Carbon on the Move!
Carbon is constantly on the move through the different components of Earth's Geosphere and Biosphere, but at very different timescales and spatial scales. For example, the processes that move carbon from the ocean (hydrosphere) to the lithosphere happen over a very large spatial scale and can take timescales of millions of years. In contrast, the process that moves carbon from the leaves of plants in the biosphere to the atmosphere happens in minutes and at a spatial scale as small a leaf's surface. In this Lab, you will have the opportunity to explore how the the global carbon cycle and subsets of the carbon cycle operate on very different spatial scales and timescales.
In Part A, you will explore the role of food webs in a subset of the natural carbon cycle by taking on the role of a carbon atom moving through a Lodgepole Pine forest carbon cycle. You will learn that photosynthesis, respiration, ingestion, and decomposition are key food web processes that move carbon from one forest reservoir to another. In Part B, you will use an interactive to investigate how carbon moves throughout the global carbon cycle. In Part C, you will apply system-thinking strategies to learn about the interconnectedness of the Earth system, feedback loops, and how changes in one part of the carbon cycle system can lead to other changes in the carbon cycle system.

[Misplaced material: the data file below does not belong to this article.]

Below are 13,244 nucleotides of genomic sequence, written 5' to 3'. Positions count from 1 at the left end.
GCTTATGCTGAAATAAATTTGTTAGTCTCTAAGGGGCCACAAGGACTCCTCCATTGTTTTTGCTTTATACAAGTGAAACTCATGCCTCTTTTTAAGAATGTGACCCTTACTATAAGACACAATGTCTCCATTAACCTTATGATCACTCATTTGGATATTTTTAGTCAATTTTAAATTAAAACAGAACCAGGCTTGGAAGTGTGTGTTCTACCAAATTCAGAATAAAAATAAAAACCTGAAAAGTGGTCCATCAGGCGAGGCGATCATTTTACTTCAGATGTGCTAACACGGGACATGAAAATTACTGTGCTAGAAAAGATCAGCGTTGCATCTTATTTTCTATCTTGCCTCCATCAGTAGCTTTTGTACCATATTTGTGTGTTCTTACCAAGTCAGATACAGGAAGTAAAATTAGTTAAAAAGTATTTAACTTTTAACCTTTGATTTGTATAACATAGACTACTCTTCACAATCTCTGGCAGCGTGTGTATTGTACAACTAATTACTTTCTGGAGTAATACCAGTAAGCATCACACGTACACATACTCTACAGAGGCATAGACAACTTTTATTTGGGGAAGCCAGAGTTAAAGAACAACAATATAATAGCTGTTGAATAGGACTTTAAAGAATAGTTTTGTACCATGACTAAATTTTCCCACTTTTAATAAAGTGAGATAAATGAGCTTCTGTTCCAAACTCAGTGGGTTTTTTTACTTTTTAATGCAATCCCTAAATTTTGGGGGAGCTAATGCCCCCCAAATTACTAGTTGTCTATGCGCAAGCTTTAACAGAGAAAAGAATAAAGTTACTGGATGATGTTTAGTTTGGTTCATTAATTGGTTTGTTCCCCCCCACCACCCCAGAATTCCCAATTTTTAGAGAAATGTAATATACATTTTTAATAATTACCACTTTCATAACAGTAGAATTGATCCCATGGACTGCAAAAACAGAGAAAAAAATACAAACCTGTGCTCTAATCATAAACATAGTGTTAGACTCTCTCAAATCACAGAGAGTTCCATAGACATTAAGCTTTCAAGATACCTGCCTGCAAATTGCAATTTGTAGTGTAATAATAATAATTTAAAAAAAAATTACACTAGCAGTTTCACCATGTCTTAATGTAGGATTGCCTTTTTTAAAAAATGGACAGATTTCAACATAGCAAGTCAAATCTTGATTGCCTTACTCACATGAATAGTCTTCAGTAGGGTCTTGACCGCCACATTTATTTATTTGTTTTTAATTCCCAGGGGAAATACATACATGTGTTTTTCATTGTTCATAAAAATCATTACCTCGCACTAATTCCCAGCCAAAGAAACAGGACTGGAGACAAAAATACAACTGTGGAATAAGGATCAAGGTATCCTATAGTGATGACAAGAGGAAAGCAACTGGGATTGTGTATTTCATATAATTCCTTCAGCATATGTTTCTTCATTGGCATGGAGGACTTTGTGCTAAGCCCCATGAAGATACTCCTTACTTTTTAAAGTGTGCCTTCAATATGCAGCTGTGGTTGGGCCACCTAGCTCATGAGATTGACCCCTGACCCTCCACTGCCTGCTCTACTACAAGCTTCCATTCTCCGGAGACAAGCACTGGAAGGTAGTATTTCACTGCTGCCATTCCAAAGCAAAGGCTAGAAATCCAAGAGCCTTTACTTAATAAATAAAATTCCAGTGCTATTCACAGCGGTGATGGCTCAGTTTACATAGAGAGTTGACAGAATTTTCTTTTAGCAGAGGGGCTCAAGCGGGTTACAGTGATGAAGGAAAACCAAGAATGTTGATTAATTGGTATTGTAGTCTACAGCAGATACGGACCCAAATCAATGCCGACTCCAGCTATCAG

After completing this Lab, you should be able to:
- Describe how the primary carbon cycle processes of photosynthesis, respiration, decomposition, ingestion and combustion transport and transform carbon compounds as they move throughout Earth's Geosphere and Biosphere.
- Identify the four major carbon reservoirs and explain how carbon can move from one reservoir to another.
- Provide examples of the various time scales at which carbon moves through Earth's Geosphere and Biosphere.
- Describe the effects of negative and positive feedbacks on the carbon cycle system.
Keeping Track of What You Learn
Throughout these labs, you will find three kinds of questions.
- Checking In questions are intended to keep you engaged and focused on key concepts and to allow you to periodically check if the material is making sense. These questions are often accompanied by hints or answers to let you know if you are on the right track.
- Stop and Think questions are intended to help your teacher assess your understanding of the key concepts and skills you should be learning from the lab activities and readings.
- Discuss questions are intended to get you talking with your neighbor. These questions require you to pull some concepts together or apply your knowledge in a new situation.
Your teacher will let you know which answers you should record and turn in.